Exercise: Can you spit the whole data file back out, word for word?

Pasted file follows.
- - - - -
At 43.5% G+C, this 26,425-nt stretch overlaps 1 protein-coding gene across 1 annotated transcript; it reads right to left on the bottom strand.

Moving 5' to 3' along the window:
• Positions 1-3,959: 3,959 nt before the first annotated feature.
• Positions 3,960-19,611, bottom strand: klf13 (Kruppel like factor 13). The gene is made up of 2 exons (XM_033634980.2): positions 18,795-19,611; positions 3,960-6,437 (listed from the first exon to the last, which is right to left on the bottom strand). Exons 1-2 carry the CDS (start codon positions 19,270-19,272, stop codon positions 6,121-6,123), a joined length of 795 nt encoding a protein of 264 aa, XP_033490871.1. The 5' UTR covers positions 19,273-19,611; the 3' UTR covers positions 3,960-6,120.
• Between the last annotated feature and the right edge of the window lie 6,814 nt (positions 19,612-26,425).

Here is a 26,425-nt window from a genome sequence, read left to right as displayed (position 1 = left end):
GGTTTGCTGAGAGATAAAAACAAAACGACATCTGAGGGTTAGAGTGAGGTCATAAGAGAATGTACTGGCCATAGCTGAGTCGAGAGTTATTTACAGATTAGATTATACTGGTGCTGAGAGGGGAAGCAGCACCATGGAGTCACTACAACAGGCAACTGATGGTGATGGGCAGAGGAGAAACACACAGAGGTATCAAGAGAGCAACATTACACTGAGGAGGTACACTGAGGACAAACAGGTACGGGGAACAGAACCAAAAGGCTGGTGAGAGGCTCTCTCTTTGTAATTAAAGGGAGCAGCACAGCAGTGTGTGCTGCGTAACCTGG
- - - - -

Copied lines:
At 43.5% G+C, this 26,425-nt stretch overlaps 1 protein-coding gene across 1 annotated transcript; it reads right to left on the bottom strand.

Moving 5' to 3' along the window:
• Positions 1-3,959: 3,959 nt before the first annotated feature.
• Positions 3,960-19,611, bottom strand: klf13 (Kruppel like factor 13). The gene is made up of 2 exons (XM_033634980.2): positions 18,795-19,611; positions 3,960-6,437 (listed from the first exon to the last, which is right to left on the bottom strand). Exons 1-2 carry the CDS (start codon positions 19,270-19,272, stop codon positions 6,121-6,123), a joined length of 795 nt encoding a protein of 264 aa, XP_033490871.1. The 5' UTR covers positions 19,273-19,611; the 3' UTR covers positions 3,960-6,120.
• Between the last annotated feature and the right edge of the window lie 6,814 nt (positions 19,612-26,425).

Here is a 26,425-nt window from a genome sequence, read left to right as displayed (position 1 = left end):
GGTTTGCTGAGAGATAAAAACAAAACGACATCTGAGGGTTAGAGTGAGGTCATAAGAGAATGTACTGGCCATAGCTGAGTCGAGAGTTATTTACAGATTAGATTATACTGGTGCTGAGAGGGGAAGCAGCACCATGGAGTCACTACAACAGGCAACTGATGGTGATGGGCAGAGGAGAAACACACAGAGGTATCAAGAGAGCAACATTACACTGAGGAGGTACACTGAGGACAAACAGGTACGGGGAACAGAACCAAAAGGCTGGTGAGAGGCTCTCTCTTTGTAATTAAAGGGAGCAGCACAGCAGTGTGTGCTGCGTAACCTGG